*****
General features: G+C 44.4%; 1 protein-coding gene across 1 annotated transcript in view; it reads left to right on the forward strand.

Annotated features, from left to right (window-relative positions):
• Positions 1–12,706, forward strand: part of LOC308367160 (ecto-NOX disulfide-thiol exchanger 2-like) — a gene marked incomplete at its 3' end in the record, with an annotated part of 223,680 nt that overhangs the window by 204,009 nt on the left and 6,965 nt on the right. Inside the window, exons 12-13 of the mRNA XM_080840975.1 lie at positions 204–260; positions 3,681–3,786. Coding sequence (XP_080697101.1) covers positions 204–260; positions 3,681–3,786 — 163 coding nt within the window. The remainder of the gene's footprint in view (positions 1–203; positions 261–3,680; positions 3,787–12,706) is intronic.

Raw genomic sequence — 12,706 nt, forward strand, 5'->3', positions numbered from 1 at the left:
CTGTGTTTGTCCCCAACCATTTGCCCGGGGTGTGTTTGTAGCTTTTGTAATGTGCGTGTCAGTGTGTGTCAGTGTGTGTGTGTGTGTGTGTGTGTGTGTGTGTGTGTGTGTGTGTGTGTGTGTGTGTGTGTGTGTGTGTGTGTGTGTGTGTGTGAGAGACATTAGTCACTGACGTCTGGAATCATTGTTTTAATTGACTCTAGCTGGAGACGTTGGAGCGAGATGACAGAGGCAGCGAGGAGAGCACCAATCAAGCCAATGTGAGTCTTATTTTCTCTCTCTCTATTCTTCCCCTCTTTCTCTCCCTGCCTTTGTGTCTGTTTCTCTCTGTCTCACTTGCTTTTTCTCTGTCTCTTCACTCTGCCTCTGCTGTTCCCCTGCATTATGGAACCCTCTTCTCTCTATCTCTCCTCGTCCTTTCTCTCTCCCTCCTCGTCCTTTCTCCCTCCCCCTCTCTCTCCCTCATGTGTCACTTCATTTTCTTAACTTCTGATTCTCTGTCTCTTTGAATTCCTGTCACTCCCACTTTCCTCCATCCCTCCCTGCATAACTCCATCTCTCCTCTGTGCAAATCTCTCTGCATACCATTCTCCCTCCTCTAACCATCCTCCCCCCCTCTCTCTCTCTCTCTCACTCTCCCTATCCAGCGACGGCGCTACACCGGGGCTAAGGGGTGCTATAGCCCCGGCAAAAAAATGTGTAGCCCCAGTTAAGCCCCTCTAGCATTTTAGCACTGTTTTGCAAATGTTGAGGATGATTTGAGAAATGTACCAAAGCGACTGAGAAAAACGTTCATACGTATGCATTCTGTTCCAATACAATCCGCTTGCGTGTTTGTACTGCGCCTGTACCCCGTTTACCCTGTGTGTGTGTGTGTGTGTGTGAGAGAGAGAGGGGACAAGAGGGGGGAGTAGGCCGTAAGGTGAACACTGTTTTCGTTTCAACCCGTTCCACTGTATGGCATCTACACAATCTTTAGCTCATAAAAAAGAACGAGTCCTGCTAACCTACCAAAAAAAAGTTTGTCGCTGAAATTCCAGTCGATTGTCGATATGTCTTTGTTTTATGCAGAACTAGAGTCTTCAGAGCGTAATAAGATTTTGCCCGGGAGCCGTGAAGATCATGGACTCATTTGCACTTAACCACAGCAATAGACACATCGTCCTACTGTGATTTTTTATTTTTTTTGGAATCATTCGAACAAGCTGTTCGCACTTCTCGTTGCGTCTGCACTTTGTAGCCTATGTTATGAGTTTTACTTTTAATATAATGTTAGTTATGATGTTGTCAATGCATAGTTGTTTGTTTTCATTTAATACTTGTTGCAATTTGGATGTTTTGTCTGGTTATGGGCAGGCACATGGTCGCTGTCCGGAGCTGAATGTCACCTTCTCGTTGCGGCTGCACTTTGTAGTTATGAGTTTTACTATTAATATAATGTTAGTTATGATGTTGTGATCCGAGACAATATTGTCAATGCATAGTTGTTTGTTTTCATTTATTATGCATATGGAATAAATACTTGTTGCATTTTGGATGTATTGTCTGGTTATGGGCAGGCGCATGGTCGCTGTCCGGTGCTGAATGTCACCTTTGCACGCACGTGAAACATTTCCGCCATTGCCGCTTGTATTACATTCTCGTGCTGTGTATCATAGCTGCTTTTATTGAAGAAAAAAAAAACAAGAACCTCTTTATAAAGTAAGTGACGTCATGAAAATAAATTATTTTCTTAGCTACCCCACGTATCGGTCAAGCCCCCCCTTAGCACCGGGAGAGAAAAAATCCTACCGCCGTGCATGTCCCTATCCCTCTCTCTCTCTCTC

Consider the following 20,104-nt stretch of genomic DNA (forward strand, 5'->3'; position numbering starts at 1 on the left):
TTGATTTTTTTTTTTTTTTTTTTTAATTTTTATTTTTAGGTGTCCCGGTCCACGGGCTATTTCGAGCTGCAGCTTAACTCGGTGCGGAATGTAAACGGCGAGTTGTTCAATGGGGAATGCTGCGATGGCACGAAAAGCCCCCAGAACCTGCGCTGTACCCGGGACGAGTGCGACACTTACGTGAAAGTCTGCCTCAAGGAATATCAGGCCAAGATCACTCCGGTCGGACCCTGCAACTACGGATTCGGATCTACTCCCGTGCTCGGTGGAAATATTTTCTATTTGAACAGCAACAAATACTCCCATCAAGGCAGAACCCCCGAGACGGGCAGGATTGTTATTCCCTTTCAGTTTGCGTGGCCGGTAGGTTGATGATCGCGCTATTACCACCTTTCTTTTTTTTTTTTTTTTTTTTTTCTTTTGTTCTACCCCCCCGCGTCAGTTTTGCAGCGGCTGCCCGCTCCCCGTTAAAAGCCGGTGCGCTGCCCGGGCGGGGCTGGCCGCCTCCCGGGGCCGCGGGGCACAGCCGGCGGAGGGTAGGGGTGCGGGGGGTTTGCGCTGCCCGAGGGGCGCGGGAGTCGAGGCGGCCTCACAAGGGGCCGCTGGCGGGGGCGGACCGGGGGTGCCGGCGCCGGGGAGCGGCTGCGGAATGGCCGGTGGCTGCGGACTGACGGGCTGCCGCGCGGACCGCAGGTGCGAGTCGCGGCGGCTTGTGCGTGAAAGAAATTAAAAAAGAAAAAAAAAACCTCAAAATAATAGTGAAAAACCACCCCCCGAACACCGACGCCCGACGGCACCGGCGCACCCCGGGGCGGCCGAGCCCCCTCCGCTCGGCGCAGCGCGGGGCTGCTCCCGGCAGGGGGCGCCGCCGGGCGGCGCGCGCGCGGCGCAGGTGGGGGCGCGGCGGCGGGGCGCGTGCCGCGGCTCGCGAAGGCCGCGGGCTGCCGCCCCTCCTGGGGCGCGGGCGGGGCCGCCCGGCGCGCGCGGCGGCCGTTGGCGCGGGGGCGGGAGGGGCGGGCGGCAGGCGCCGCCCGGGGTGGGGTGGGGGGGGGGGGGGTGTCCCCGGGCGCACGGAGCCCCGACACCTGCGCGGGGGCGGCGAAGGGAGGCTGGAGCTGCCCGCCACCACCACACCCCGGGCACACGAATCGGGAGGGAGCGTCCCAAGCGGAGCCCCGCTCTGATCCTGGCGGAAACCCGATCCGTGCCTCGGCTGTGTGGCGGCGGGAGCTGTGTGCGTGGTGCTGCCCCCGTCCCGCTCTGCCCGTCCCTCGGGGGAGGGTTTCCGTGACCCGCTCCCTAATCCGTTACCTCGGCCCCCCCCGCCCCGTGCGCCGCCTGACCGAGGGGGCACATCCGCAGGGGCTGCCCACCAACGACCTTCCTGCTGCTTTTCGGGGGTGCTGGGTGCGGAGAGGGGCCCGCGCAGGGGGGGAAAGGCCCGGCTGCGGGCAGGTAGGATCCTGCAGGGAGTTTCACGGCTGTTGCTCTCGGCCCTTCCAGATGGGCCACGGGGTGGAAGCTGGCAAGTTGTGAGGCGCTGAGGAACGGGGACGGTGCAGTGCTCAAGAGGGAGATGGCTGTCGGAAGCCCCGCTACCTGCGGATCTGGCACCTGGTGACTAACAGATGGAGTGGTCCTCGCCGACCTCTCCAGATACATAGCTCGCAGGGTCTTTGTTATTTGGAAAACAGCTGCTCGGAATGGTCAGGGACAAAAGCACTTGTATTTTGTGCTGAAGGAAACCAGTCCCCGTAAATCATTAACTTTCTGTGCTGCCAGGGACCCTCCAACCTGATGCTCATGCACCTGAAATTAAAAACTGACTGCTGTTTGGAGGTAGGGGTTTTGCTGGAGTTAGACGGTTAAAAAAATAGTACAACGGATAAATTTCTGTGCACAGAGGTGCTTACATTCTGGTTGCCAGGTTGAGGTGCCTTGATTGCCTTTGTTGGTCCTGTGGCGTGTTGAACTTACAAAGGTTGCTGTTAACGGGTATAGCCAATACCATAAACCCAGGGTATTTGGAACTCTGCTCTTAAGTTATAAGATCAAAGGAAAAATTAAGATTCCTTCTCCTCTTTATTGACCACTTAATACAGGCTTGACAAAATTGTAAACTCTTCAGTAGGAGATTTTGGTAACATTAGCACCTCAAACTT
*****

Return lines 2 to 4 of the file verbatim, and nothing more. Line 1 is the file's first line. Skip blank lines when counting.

Annotated features, from left to right (window-relative positions):
• Positions 1–12,706, forward strand: part of LOC308367160 (ecto-NOX disulfide-thiol exchanger 2-like) — a gene marked incomplete at its 3' end in the record, with an annotated part of 223,680 nt that overhangs the window by 204,009 nt on the left and 6,965 nt on the right. Inside the window, exons 12-13 of the mRNA XM_080840975.1 lie at positions 204–260; positions 3,681–3,786. Coding sequence (XP_080697101.1) covers positions 204–260; positions 3,681–3,786 — 163 coding nt within the window. The remainder of the gene's footprint in view (positions 1–203; positions 261–3,680; positions 3,787–12,706) is intronic.

Raw genomic sequence — 12,706 nt, forward strand, 5'->3', positions numbered from 1 at the left: